Saturday, April 12, 2008

Troubling predictions


LAST week, famous Thai soothsayer Varin Buaviratlert predicted that if the 2007 Constitution was amended, there would be bloodshed in Thailand next month. Immediately, the pro-constitution amendment faction struck back.

Prime Minister Samak Sundaravej lashed out at Varin who reportedly forecasted that Samak’s 10-week-old government would collapse in the coming months, resulting in political chaos and bloodshed which would see new army chief General Anupong Paojinda becoming the next premier.

“This fortune teller has no shame about making a wrong prediction and I wonder what he is doing to the country by invoking my name and that of the army chief to insinuate another coup,” lambasted Samak on Sunday during his weekly TV show.

The combative prime minister continued: “If you want to be a fortune teller of the coup makers, it’s your business. But why have you made wrong predictions (such as predicting Democrat leader Abhisit Vejjajiva would be prime minister)?”

Also on that Sunday, an influential soothsayer Luck Lekhanethet predicted that if the constitution was NOT amended, there would be bloodshed in August.

Why are there contrasting “bloodshed” predictions by two famous soothsayers?

“The pro amendment and the anti amendment factions are using fortune-tellers (and also academicians, civic groups and the mass media) in their political information warfare,” said Worapol Promigabutr, associate professor of sociology and anthropology at Bangkok’s Thammasat University.

“The faction behind Varin knows that a majority of the Thais especially those in the rural areas believe in supernatural powers. And what they are doing is using Varin to tell the public that there would be bloodshed if the proposal to amend the constitution was approved,” Worapol explained.

“So that even if the public was pro amendment, they would withdraw from activities supporting the proposal as they feared there would be bloodshed or a coup. The other side is using Luck Lekhanethet to devalue Varin’s prediction.”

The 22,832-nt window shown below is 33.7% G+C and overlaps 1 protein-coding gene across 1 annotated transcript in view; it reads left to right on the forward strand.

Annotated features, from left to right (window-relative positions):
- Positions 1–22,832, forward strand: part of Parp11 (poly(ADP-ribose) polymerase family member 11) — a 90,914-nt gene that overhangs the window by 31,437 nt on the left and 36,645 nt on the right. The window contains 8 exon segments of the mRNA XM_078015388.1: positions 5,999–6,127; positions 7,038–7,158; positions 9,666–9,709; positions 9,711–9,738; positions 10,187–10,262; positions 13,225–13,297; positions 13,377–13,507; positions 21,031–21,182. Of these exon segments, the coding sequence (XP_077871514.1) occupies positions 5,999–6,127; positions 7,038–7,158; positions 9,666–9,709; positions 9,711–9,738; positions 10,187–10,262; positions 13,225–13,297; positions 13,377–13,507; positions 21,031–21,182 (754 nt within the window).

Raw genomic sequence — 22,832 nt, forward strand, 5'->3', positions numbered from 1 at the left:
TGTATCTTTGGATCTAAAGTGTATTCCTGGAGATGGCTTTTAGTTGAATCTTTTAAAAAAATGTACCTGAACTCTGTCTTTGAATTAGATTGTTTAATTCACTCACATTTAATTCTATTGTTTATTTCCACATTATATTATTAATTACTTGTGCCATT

On which soothsayer the public believed, the sociologist said Luck Lekhanethet was more popular with the common people than Varin, who gained prominence after claiming he had foreseen General Sonthi Boonyaratkalin leading a successful coup on Sept 19, 2006.

In the 37 degree Celcius days leading to Songkran (Thai New Year) which falls tomorrow, the sizzling debate on the pros and cons of retaining the constitution has raised the country’s political temperature.

What's at stake is the possible shredding of the army-drafted constitution that was approved by a slim majority in a national referendum on Aug 19, last year during six months of military rule.

“It (2007 constitution) is one of the most undemocratic constitutions in Thai history. It is semi dictatorial,” said Worapol.

“For example, elected MPs such as the prime minister can be removed by un-elected senators. If the government fails to amend this constitution it will be constantly threatened by the oligarchic power which appoints these senators.”

A controversial clause in the 2007 constitution insulates the coup makers for staging the 2006 coup whereas the 1997 constitution that it replaced stated that it was illegal to stage a coup.

On Tuesday, the Samak-led People Power Party (PPP) voted to amend almost all of the 2007 constitution, using as a model the 1997 charter that is seen by many as Thailand’s most democratic constitution.

Samak downplayed speculation that the constitutional amendment would result in violence.

“What is written can be rewritten. We amend the law every day and the people who wrote the constitution also said if people did not like it, it could be amended later. Now they object to the amendment,” he said.

On Thursday, the People’s Alliance for Democracy (PAD) described PPP’s plan to amend the constitution as a “silent coup.”

And the PAD, which was behind the massive anti-Thaksin Shinwatra rallies before the 2006 coup, warned it would organise street protest against any bid to change the charter for self-interest and to begin a signature campaign against MPs backing such an attempt.

Asked what his prediction on the constitutional amendment was, Worapol said: “the attempt to block the amendment will not succeed as the general public is in favour of changing the constitution.”

He believes the government has enough support in parliament to approve the constitutional amendment.

And the sociologist quipped, “I would like to clarify that my prediction is not based on astrological theory but on sociological theory.”

(Published in The Star on April 12, 2008)